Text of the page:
municipalities were more likely to create and sustain larger numbers of new business.
Therefore, it can be tentatively concluded, that decentralized regions will be more likely
to engage in setting up new business and encouraging them to grow. Additionally,
mayor’s reporting higher poverty rate were more likely to report they had high number of
business and new business development. But one should questions why not promote
business friendly policies?
A simple explanation for this would be to suggest the lack of training for
municipal leaders within the hemisphere. The newly found decentralization established
within Latin American countries gave municipalities political and administrative
autonomy between the late 1970s and 1980s. The Mayor’s conference participants simply
might not know of the types of pro-business policies that they can provide for their
municipality. For that reason they would be attending a learning workshop/training
sessions like the mayor’s conference. The perception that they should be implementing
these types of policies by today’s economists does not shape the political realities that
many people face.
Conclusions
This study addresses various perspectives of the decentralization movement,
focusing on the regions political and economic trends. It attempted to determine if
decentralization process and, in particular, in regards to fiscal decentralization has helped
to promote economic growth through the establishment of more SMEs. It is hypothesized
that decentralized municipalities, or the higher percentage of government revenue is
18
generated at the local level, would promote more SMEs, pro-business type governments
programs, which ultimately induce economic development.
This research calls into question other outcomes, which suggest that decentralized
structures do not help for growth. Although the results in the study are only nuanced at
best that institutional structure does matter. It does call into question for more research in
this area. Future research should analyze whether the decentralization process has yield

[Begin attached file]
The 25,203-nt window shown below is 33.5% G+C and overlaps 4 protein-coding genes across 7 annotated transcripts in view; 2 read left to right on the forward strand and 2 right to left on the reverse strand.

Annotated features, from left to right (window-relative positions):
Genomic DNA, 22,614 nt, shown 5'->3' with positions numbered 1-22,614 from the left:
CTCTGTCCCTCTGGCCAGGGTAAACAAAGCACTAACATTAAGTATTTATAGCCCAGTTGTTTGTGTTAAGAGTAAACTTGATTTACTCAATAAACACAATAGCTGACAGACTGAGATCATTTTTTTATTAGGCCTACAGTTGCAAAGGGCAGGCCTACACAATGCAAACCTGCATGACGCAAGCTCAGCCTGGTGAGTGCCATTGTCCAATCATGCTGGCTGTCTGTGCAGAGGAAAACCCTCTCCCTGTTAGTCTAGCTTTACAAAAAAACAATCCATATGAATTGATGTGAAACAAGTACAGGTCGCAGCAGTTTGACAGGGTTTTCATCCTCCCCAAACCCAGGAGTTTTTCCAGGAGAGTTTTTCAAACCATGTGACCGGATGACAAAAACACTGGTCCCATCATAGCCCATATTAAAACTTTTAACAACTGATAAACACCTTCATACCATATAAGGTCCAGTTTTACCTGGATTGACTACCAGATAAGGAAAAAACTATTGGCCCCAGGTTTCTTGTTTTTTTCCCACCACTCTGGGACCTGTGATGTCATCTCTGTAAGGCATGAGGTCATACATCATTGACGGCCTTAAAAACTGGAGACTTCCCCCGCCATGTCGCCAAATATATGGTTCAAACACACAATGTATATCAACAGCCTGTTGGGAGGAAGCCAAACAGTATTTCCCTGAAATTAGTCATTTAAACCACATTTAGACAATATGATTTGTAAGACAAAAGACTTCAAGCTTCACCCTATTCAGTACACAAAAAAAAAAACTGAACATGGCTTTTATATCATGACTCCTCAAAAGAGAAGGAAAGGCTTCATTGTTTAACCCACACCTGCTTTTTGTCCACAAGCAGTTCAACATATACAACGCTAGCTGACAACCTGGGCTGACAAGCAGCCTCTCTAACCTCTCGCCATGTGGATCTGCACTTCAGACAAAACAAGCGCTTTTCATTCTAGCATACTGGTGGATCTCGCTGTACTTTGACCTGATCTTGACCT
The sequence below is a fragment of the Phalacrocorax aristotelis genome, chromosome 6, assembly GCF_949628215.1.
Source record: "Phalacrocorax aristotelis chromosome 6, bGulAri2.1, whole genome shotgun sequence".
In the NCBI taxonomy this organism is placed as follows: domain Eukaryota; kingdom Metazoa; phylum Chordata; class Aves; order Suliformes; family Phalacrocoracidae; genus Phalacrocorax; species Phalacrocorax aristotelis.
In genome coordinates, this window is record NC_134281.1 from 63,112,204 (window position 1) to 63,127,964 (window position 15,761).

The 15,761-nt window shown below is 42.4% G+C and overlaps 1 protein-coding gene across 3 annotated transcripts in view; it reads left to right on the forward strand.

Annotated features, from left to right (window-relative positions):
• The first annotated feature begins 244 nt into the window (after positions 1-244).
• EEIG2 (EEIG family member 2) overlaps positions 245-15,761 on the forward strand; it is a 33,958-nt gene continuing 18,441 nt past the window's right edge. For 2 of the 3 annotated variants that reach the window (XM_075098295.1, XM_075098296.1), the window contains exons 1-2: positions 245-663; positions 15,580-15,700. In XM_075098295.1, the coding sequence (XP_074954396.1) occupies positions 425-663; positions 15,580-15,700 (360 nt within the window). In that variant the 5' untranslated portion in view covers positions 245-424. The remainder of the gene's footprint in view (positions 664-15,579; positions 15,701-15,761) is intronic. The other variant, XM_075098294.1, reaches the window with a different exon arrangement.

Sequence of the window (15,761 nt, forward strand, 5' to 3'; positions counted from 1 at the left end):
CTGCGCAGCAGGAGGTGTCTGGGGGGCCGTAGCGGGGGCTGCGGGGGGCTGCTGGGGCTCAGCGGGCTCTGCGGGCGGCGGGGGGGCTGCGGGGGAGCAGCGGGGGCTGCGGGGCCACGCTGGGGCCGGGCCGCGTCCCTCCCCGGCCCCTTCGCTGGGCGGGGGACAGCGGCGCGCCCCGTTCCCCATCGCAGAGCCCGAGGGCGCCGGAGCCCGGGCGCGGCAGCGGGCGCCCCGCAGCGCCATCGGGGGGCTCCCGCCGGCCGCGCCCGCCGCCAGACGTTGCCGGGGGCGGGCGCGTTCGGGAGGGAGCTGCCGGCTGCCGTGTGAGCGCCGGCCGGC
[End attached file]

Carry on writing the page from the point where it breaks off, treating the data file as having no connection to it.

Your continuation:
better macro economic national outcomes. Specifically within regional analysis are
necessary.
Furthermore, more studies are needed determined what factors influence how
authorities may various policy tools to provide increase public benefits to their citizens.
Additional training programs could be the key to the success. Ultimately, this paper
argues that it is no longer a strictly economics argument but a political one, where
mayors and local officials need to begin to realize that if they are major players in
the their local economy, they will also be helpful for the economic development of
their countries.
19
Table 1 Variable Description
Variable
Description
Strength of Local Economy
Measured by the # of businesses in
municipalities
Increasing Strength of
Local Economy
Measured by the # of new registered
businesses in municipalities over the last
year
Budget Autonomy
Defined budget, creating and calculating
taxes and expenses
% of Budget Autonomy
(aka Autonomy)
Measures of the budget by inputs of local
taxes (property, fees and fines), and public
loans/debt minus inter-governmental
transfers and international or philanthropic
aid
Political Autonomy
Level of decision making authority,
originating internally
Administrative Autonomy
Level of capacity to define municipal
authorities, processes, and purchases, etc.
Business Friendliness
Composite of Question #13 which asked
what a series of questions to determine
what pro-business policies the municipality
has implemented in the past year.
Control Variables
Total Budget
Estimated in US dollars, measured in
thousands
Population of Municipality
Ranges between Less than 20k to More
than 1 million
Administrative Territory
Respondent from National Capital,
State/Provincial Capital, City, Town
Poverty in Municipality
Measured in 25% increments
*Italics are dependent variables
20
Table 2 Business Friendliness Questions
Please indicate the interest in the following:
Yes, we
have
1. The municipality has a local economic development promotional
office
2. The municipality organizes annual fairs and carnivals to advertise
local products
3. There are prizes and annual acknowledgement of best business and
entrepreneurs
4. The municipality has up-to-date maps and locations of local
businesses
5. The local government is open to free access of information to open
businesses: access, roads, and productive infrastructure, among other
things?
6. The local government has one-window to set up business activities,
commercial and industrial licensing?